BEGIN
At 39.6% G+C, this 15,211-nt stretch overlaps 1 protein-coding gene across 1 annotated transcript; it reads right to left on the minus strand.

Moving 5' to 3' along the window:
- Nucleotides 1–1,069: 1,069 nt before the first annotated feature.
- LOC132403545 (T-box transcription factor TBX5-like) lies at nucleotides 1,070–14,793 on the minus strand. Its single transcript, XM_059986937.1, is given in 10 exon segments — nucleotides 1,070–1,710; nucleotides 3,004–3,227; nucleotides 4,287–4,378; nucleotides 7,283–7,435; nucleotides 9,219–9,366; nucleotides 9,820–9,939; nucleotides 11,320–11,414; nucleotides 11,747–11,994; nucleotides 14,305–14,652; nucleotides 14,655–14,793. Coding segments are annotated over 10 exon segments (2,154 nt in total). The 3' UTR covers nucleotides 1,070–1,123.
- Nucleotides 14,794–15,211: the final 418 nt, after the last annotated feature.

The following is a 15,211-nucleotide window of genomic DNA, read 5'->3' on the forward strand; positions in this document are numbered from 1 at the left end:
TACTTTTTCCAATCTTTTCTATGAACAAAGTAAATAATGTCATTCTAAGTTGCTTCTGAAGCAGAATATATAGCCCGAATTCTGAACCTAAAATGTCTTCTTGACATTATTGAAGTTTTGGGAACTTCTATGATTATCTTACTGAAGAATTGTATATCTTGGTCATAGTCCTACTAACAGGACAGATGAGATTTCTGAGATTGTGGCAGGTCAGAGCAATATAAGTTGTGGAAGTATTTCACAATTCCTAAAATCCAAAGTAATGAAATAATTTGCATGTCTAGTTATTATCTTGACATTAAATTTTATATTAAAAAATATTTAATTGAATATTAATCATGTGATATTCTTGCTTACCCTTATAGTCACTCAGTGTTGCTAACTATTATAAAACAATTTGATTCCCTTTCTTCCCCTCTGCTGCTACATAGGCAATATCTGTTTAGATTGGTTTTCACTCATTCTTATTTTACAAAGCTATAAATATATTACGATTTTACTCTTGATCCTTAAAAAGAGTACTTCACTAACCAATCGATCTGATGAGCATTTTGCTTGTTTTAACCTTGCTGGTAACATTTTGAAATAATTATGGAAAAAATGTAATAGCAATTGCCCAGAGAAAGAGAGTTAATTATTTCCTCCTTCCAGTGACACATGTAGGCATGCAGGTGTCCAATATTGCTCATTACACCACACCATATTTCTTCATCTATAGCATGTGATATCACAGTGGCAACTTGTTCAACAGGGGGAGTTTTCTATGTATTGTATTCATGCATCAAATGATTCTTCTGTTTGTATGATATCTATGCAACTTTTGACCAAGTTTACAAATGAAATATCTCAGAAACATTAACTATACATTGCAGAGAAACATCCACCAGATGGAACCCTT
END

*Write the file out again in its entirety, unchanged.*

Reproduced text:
At 39.6% G+C, this 15,211-nt stretch overlaps 1 protein-coding gene across 1 annotated transcript; it reads right to left on the minus strand.

Moving 5' to 3' along the window:
- Nucleotides 1–1,069: 1,069 nt before the first annotated feature.
- LOC132403545 (T-box transcription factor TBX5-like) lies at nucleotides 1,070–14,793 on the minus strand. Its single transcript, XM_059986937.1, is given in 10 exon segments — nucleotides 1,070–1,710; nucleotides 3,004–3,227; nucleotides 4,287–4,378; nucleotides 7,283–7,435; nucleotides 9,219–9,366; nucleotides 9,820–9,939; nucleotides 11,320–11,414; nucleotides 11,747–11,994; nucleotides 14,305–14,652; nucleotides 14,655–14,793. Coding segments are annotated over 10 exon segments (2,154 nt in total). The 3' UTR covers nucleotides 1,070–1,123.
- Nucleotides 14,794–15,211: the final 418 nt, after the last annotated feature.

The following is a 15,211-nucleotide window of genomic DNA, read 5'->3' on the forward strand; positions in this document are numbered from 1 at the left end:
TACTTTTTCCAATCTTTTCTATGAACAAAGTAAATAATGTCATTCTAAGTTGCTTCTGAAGCAGAATATATAGCCCGAATTCTGAACCTAAAATGTCTTCTTGACATTATTGAAGTTTTGGGAACTTCTATGATTATCTTACTGAAGAATTGTATATCTTGGTCATAGTCCTACTAACAGGACAGATGAGATTTCTGAGATTGTGGCAGGTCAGAGCAATATAAGTTGTGGAAGTATTTCACAATTCCTAAAATCCAAAGTAATGAAATAATTTGCATGTCTAGTTATTATCTTGACATTAAATTTTATATTAAAAAATATTTAATTGAATATTAATCATGTGATATTCTTGCTTACCCTTATAGTCACTCAGTGTTGCTAACTATTATAAAACAATTTGATTCCCTTTCTTCCCCTCTGCTGCTACATAGGCAATATCTGTTTAGATTGGTTTTCACTCATTCTTATTTTACAAAGCTATAAATATATTACGATTTTACTCTTGATCCTTAAAAAGAGTACTTCACTAACCAATCGATCTGATGAGCATTTTGCTTGTTTTAACCTTGCTGGTAACATTTTGAAATAATTATGGAAAAAATGTAATAGCAATTGCCCAGAGAAAGAGAGTTAATTATTTCCTCCTTCCAGTGACACATGTAGGCATGCAGGTGTCCAATATTGCTCATTACACCACACCATATTTCTTCATCTATAGCATGTGATATCACAGTGGCAACTTGTTCAACAGGGGGAGTTTTCTATGTATTGTATTCATGCATCAAATGATTCTTCTGTTTGTATGATATCTATGCAACTTTTGACCAAGTTTACAAATGAAATATCTCAGAAACATTAACTATACATTGCAGAGAAACATCCACCAGATGGAACCCTT